- trained nurses and stretcher-bearers in Kindia, in conjunction with the Red Cross Society of Guinea;
- held information sessions on treating the war-wounded for professors, surgeons and doctors at the Conakry military hospital, the Donka Teaching Hospital and Ignace Deen Hospital;
- ran a seminar on bullet-wound operations for 11 surgeons, and several training sessions for hospital personnel and instructors from the Red Cross Society of Guinea;
- together with the Red Cross Society of Guinea, held a simulation exercise under the ORSEC scheme on how to handle large numbers of wounded people;
- supported 19 health facilities in the capital;
- set up a university training project on war surgery, which is to be launched by the ICRC in 2010.
Water, sanitation and habitat
The ICRC helped the Guinean water board provide drinking water to several towns in the country's interior. In Kankan, 60,000 people now have access to drinking water. In Forécariah, a town of 11,000 habitants, the ICRC upgraded the electrical lines and undertook to insulate two water tanks.
In addition, the ICRC renovated the surgery ward at Kindia Hospital and the operating theatre in Guéckédou Hospital. Lastly, in Conakry, it completed the expansion of the Donka Hospital's operating theatre, the final step in the effort to shore up the hospital's emergency services.
The ICRC helped the Red Cross Society of Guinea distribute relief to 4,220 families affected by the 2008 floods in Mandiana prefecture in Haute-Guinée.
International humanitarian law
The ICRC sought to promote international humanitarian law (IHL) and disseminate humanitarian rules to the army, the gendarmerie, the police and civil society.
In 2009, the ICRC:
- worked with the army's general staff to hold 13 IHL awareness-raising sessions for around 860 officers, non-commissioned officers and soldiers;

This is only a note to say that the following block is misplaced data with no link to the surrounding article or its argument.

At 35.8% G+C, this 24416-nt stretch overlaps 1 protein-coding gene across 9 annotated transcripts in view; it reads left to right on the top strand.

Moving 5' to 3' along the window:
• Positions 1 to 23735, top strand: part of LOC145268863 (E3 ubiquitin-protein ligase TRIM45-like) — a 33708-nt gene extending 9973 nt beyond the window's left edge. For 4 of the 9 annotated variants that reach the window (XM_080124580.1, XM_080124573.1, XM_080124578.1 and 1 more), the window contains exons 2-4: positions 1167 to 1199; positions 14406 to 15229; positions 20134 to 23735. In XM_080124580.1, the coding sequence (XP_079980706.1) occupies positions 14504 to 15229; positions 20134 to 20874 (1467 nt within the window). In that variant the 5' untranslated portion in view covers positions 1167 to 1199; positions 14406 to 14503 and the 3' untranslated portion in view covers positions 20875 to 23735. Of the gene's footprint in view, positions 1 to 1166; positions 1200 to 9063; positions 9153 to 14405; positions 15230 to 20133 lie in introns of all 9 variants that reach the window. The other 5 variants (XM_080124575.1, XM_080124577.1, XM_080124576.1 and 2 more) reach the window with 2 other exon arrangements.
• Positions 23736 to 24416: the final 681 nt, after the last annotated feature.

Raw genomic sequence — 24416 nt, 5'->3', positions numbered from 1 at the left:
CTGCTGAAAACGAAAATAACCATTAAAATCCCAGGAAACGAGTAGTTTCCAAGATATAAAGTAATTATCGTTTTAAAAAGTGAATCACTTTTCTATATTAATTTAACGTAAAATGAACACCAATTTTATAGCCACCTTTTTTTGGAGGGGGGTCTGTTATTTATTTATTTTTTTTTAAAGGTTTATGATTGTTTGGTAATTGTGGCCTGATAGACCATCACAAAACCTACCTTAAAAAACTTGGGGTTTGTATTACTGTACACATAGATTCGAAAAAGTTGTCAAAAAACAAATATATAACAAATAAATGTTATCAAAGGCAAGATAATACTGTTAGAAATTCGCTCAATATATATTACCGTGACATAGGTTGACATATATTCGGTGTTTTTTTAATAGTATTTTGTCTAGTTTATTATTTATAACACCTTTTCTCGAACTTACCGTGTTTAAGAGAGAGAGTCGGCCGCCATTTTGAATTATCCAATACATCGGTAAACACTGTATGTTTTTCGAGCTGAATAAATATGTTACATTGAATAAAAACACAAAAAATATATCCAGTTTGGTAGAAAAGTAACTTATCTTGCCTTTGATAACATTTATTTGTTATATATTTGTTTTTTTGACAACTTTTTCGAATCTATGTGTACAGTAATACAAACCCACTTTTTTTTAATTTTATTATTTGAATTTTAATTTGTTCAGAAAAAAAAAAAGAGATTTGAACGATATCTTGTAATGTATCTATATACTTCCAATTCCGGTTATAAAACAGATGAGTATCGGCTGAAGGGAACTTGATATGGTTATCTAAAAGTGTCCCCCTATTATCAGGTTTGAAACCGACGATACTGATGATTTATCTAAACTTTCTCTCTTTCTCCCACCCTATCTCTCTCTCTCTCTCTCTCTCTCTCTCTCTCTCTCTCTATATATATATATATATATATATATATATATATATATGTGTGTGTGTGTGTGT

- cooperated with the Ministry of Security to implement an IHL awareness-raising programme for 1,000 new recruits to the security forces;
- held around 20 information sessions for 600 gendarmes and police officers outside the capital;
- set up a meeting with 15 journalists, and supported training for three radio journalists;
- put together an IHL workshop for university professors, representatives of non-governmental organizations and ministries, army instructors and members of the Red Cross Society of Guinea, along with lectures and debates for more than 800 students at six universities;
- created an IHL library meant for students, teachers and researchers.
Cooperation with the Red Cross Society of Guinea
The ICRC worked closely with the Red Cross Society of Guinea in the areas of disaster preparedness, restoring family links and IHL awareness-raising.
In 2009, the ICRC:
- ran workshops on disaster preparedness and restoring family links for 528 members of the Society;
- helped organize competitions between first-aid teams, in which 640 first-aid workers took part;
- supported the training of 16 instructors in stress management and psychosocial support, and 14 members working in the area of needs assessment;
- expanded the Society's radio communications network to include three local committees, and supported the construction of the Society's prefecture offices in Fria and Kankan;
- took part in the process of revising the Society's statutes and regulations, and supported the ceremony commemorating the Society's 25th anniversary.